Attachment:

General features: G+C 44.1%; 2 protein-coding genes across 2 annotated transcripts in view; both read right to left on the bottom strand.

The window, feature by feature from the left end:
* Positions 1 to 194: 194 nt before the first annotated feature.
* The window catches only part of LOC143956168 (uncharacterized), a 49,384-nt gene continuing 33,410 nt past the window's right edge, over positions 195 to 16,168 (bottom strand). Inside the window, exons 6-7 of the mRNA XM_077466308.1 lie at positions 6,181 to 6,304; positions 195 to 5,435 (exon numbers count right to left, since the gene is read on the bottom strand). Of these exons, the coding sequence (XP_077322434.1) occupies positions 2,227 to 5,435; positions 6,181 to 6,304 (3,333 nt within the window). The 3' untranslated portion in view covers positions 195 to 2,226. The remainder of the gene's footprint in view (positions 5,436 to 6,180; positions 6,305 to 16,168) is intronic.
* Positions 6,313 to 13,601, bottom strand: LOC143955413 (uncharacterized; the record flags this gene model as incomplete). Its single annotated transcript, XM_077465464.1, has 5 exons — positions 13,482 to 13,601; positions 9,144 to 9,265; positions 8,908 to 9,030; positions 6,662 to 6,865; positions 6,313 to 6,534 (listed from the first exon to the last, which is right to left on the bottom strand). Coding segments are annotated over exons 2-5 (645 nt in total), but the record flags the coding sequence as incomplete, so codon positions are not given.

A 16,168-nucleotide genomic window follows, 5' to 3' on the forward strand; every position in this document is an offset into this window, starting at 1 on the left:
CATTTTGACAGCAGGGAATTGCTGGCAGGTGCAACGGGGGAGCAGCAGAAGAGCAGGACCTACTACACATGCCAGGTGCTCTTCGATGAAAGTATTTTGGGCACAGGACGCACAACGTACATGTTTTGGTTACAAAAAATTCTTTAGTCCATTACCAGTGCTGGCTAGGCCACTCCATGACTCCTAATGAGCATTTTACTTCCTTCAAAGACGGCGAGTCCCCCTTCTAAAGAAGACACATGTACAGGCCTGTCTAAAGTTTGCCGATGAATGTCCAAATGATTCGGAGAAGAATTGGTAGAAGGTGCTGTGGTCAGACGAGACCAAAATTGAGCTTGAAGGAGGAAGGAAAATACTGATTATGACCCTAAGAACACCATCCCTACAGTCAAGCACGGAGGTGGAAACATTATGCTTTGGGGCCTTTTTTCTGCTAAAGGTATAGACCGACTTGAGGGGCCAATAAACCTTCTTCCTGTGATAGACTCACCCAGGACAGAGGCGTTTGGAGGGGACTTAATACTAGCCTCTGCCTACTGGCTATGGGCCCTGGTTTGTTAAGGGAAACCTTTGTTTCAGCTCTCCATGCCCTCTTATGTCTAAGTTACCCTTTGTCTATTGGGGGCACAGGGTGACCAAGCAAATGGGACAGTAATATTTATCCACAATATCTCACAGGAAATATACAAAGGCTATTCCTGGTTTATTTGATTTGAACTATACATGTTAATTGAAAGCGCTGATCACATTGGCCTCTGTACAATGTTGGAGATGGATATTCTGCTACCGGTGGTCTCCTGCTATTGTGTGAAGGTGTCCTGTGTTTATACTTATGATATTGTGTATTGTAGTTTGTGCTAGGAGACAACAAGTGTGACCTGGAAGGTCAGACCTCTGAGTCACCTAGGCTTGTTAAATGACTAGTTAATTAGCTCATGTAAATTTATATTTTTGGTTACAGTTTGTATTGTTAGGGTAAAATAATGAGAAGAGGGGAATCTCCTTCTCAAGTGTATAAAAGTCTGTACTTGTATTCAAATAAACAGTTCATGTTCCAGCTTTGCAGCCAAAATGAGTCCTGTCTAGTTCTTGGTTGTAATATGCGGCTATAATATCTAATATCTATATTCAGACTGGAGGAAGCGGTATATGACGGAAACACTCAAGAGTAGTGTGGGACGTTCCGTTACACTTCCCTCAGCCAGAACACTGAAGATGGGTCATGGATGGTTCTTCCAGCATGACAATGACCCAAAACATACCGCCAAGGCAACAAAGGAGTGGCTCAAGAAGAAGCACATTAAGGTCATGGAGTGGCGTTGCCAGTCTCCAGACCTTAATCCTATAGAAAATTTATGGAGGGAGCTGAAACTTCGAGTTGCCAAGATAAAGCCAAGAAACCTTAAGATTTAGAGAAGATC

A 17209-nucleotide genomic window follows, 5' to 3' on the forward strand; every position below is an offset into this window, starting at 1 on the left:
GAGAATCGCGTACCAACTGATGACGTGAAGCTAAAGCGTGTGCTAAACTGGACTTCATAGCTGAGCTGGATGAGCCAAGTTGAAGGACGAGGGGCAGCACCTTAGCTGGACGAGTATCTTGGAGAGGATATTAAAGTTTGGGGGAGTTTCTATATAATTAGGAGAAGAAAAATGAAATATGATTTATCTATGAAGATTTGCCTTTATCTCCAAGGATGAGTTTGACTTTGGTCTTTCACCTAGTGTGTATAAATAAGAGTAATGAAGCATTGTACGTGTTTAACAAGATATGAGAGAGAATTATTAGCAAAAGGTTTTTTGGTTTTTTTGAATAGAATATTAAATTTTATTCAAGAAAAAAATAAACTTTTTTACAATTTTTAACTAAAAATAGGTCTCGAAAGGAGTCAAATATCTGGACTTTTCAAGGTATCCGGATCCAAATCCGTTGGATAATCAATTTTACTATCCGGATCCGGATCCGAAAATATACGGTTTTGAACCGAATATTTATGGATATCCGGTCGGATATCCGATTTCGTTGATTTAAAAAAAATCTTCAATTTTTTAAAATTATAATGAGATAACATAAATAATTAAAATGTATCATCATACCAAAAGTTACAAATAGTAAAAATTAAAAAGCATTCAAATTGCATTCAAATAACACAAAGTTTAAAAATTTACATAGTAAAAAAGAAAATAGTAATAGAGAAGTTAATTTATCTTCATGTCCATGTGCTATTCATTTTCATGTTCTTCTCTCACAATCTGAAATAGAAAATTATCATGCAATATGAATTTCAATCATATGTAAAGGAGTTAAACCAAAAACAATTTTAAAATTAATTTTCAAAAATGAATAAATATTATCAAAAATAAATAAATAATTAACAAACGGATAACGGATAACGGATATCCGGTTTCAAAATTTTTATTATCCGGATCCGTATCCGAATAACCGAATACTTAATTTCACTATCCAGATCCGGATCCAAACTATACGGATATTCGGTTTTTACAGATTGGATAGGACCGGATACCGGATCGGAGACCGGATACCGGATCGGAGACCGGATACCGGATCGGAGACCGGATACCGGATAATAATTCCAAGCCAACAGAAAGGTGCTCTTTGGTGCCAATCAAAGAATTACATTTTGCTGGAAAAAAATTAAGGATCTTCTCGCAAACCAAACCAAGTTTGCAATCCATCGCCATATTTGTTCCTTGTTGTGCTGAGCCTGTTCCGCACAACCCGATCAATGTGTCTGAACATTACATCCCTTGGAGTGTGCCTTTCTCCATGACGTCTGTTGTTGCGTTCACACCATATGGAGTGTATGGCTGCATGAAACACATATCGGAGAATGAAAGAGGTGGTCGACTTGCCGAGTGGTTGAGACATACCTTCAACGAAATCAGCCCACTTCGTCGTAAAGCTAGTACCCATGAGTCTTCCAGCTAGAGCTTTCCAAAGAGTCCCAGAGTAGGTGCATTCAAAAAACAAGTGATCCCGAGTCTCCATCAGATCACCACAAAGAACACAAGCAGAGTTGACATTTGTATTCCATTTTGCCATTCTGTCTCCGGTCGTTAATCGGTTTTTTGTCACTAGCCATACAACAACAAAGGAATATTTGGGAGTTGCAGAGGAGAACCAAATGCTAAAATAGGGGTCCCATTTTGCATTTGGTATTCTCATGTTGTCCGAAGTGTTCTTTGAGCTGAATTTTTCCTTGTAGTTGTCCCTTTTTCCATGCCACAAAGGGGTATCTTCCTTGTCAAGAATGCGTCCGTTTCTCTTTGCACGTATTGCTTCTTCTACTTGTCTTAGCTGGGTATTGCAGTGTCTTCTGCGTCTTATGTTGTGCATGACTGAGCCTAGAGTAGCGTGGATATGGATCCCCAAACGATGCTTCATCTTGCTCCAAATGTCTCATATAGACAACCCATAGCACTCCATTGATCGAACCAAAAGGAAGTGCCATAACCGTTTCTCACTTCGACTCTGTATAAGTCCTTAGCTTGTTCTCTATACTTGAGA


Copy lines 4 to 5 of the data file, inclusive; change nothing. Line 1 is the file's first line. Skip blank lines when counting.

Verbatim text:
* The window catches only part of LOC143956168 (uncharacterized), a 49,384-nt gene continuing 33,410 nt past the window's right edge, over positions 195 to 16,168 (bottom strand). Inside the window, exons 6-7 of the mRNA XM_077466308.1 lie at positions 6,181 to 6,304; positions 195 to 5,435 (exon numbers count right to left, since the gene is read on the bottom strand). Of these exons, the coding sequence (XP_077322434.1) occupies positions 2,227 to 5,435; positions 6,181 to 6,304 (3,333 nt within the window). The 3' untranslated portion in view covers positions 195 to 2,226. The remainder of the gene's footprint in view (positions 5,436 to 6,180; positions 6,305 to 16,168) is intronic.
* Positions 6,313 to 13,601, bottom strand: LOC143955413 (uncharacterized; the record flags this gene model as incomplete). Its single annotated transcript, XM_077465464.1, has 5 exons — positions 13,482 to 13,601; positions 9,144 to 9,265; positions 8,908 to 9,030; positions 6,662 to 6,865; positions 6,313 to 6,534 (listed from the first exon to the last, which is right to left on the bottom strand). Coding segments are annotated over exons 2-5 (645 nt in total), but the record flags the coding sequence as incomplete, so codon positions are not given.